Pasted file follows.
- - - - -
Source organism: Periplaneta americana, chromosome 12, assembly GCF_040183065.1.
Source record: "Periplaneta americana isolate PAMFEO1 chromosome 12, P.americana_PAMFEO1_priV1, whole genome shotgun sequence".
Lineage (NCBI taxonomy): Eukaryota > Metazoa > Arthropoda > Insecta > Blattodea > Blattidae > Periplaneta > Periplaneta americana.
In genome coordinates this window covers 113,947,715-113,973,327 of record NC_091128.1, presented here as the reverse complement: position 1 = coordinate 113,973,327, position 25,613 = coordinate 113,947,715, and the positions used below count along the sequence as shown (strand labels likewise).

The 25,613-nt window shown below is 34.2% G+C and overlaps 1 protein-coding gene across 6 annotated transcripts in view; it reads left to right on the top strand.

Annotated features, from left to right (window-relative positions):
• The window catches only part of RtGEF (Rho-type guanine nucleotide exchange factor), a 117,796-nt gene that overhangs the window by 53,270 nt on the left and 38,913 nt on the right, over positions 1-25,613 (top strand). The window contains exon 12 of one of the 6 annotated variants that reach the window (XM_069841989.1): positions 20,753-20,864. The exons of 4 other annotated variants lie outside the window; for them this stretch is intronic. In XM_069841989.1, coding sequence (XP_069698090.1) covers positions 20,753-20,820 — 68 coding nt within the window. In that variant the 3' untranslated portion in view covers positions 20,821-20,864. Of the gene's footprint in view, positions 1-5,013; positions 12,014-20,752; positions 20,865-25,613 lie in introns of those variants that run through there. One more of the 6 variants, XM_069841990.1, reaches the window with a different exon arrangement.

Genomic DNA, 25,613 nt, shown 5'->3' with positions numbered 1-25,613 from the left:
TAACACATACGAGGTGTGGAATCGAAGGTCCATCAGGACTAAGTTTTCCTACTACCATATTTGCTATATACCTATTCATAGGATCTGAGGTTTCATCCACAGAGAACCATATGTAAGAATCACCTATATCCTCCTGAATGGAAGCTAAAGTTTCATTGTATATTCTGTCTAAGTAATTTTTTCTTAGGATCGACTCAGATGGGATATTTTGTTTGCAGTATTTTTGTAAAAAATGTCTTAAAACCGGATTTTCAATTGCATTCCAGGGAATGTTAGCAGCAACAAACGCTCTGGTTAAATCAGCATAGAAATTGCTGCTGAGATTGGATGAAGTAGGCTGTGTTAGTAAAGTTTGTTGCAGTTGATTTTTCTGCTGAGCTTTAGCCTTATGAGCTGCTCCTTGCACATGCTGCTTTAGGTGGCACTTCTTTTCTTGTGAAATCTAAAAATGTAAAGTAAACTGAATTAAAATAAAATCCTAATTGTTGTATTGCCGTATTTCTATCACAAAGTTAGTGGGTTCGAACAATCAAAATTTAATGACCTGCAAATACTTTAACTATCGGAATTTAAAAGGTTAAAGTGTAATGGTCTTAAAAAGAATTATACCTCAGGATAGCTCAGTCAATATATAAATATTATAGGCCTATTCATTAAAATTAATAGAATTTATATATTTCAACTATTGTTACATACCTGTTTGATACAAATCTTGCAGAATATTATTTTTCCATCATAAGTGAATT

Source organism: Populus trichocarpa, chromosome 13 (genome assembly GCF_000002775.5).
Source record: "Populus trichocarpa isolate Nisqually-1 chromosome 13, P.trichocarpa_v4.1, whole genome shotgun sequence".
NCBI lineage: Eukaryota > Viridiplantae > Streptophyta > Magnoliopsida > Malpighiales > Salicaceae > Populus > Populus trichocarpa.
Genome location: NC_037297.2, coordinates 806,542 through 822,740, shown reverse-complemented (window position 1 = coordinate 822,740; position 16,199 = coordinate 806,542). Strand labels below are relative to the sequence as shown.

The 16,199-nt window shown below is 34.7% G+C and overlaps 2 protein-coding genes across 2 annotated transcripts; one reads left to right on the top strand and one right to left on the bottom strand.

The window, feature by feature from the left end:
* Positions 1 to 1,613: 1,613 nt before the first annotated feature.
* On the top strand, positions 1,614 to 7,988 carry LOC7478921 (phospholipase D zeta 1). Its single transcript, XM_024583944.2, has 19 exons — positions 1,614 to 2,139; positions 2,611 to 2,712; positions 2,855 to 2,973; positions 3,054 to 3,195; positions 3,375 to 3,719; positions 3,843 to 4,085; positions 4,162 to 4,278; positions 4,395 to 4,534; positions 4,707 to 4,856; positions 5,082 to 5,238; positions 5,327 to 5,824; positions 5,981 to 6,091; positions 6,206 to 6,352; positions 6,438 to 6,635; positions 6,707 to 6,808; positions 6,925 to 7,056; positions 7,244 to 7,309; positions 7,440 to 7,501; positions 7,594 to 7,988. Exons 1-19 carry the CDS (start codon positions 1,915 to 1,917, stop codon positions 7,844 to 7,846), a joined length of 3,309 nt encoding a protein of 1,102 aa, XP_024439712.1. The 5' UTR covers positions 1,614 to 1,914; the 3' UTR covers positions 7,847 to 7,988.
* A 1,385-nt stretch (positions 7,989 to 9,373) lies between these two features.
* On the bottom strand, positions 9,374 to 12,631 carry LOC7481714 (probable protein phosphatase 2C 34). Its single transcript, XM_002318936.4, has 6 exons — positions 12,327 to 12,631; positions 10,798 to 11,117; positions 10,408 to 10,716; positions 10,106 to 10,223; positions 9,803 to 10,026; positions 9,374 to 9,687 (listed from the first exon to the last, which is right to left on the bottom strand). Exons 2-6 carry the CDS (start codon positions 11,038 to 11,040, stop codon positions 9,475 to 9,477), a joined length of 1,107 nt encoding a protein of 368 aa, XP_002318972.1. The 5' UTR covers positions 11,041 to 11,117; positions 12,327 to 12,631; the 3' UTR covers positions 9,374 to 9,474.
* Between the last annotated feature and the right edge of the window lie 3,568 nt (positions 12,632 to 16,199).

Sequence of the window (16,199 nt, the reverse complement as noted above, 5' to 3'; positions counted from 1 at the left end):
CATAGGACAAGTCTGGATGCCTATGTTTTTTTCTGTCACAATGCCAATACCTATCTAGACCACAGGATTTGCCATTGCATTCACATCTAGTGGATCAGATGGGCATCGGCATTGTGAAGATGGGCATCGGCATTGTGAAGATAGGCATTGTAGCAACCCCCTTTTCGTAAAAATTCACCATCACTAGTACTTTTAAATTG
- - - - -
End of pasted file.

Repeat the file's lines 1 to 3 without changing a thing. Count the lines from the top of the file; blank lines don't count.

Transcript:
Source organism: Periplaneta americana, chromosome 12, assembly GCF_040183065.1.
Source record: "Periplaneta americana isolate PAMFEO1 chromosome 12, P.americana_PAMFEO1_priV1, whole genome shotgun sequence".
Lineage (NCBI taxonomy): Eukaryota > Metazoa > Arthropoda > Insecta > Blattodea > Blattidae > Periplaneta > Periplaneta americana.